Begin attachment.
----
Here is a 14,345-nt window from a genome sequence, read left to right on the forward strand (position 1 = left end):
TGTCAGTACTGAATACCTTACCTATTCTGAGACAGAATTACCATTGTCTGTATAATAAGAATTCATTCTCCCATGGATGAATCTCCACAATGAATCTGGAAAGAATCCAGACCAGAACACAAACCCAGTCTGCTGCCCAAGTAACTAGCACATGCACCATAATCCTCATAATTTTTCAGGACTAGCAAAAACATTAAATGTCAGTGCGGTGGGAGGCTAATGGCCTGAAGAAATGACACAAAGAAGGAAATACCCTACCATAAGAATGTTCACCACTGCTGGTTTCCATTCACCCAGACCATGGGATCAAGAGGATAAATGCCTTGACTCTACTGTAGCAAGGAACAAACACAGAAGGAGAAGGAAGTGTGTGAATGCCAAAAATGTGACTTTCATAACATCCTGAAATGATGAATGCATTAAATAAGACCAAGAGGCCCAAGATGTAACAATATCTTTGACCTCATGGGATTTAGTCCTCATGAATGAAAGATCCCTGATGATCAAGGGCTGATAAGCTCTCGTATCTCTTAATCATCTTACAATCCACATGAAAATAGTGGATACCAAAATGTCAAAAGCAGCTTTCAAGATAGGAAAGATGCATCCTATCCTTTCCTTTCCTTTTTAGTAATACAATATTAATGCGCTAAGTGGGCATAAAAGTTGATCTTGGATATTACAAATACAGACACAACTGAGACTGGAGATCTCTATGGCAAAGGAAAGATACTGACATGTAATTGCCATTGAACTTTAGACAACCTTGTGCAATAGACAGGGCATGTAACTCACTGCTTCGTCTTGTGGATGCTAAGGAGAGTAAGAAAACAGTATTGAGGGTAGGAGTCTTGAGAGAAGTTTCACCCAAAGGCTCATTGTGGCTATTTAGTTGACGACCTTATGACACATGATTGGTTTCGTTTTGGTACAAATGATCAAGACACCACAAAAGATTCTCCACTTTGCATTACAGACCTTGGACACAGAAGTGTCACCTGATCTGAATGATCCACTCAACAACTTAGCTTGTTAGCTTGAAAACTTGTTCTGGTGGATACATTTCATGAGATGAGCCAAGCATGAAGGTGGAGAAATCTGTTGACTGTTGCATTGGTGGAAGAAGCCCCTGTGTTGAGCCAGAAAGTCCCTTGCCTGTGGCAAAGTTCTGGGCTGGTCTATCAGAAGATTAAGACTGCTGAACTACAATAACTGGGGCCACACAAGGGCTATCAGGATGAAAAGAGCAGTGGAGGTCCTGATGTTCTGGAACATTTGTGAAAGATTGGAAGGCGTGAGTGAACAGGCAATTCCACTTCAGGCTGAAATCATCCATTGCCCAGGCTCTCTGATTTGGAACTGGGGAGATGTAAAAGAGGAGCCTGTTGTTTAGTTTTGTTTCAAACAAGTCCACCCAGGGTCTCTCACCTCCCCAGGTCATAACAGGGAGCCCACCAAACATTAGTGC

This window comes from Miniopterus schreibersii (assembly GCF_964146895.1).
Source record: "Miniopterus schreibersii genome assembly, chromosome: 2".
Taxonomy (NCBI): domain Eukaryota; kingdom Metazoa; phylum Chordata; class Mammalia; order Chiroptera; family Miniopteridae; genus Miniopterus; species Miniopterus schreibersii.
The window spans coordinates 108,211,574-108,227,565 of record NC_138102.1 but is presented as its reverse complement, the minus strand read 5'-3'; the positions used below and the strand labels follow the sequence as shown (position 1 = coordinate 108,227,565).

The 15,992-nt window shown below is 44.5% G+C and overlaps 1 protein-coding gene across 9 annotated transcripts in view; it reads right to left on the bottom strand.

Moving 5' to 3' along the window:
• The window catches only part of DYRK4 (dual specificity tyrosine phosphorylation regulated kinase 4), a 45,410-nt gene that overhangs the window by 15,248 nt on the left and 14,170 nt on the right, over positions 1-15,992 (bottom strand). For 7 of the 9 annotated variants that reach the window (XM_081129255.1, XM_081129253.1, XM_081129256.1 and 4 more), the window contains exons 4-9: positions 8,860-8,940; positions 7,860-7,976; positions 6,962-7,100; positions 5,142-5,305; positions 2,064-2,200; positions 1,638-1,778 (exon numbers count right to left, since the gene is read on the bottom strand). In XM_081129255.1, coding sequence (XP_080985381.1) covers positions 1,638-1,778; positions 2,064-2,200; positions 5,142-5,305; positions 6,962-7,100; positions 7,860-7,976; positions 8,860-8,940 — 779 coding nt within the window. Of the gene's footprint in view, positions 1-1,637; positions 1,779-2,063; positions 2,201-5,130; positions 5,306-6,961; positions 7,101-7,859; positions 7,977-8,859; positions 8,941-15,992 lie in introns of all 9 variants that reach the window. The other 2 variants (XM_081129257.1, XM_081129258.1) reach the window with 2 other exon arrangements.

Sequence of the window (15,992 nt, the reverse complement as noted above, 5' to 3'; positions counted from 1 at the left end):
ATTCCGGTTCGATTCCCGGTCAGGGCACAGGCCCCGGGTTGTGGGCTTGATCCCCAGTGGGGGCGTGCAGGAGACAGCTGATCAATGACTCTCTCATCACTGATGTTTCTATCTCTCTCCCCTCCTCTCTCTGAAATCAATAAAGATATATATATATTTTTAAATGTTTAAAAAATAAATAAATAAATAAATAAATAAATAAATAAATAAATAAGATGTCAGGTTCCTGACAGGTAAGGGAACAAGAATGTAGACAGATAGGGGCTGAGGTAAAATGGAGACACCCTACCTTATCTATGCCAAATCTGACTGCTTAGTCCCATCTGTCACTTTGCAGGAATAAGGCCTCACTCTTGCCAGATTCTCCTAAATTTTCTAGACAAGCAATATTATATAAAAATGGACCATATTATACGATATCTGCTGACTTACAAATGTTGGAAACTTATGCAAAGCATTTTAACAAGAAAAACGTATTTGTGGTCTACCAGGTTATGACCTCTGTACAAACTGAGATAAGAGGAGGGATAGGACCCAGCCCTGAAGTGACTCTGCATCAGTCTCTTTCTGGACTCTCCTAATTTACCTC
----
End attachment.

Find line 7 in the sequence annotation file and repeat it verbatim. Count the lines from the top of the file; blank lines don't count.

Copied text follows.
The 15,992-nt window shown below is 44.5% G+C and overlaps 1 protein-coding gene across 9 annotated transcripts in view; it reads right to left on the bottom strand.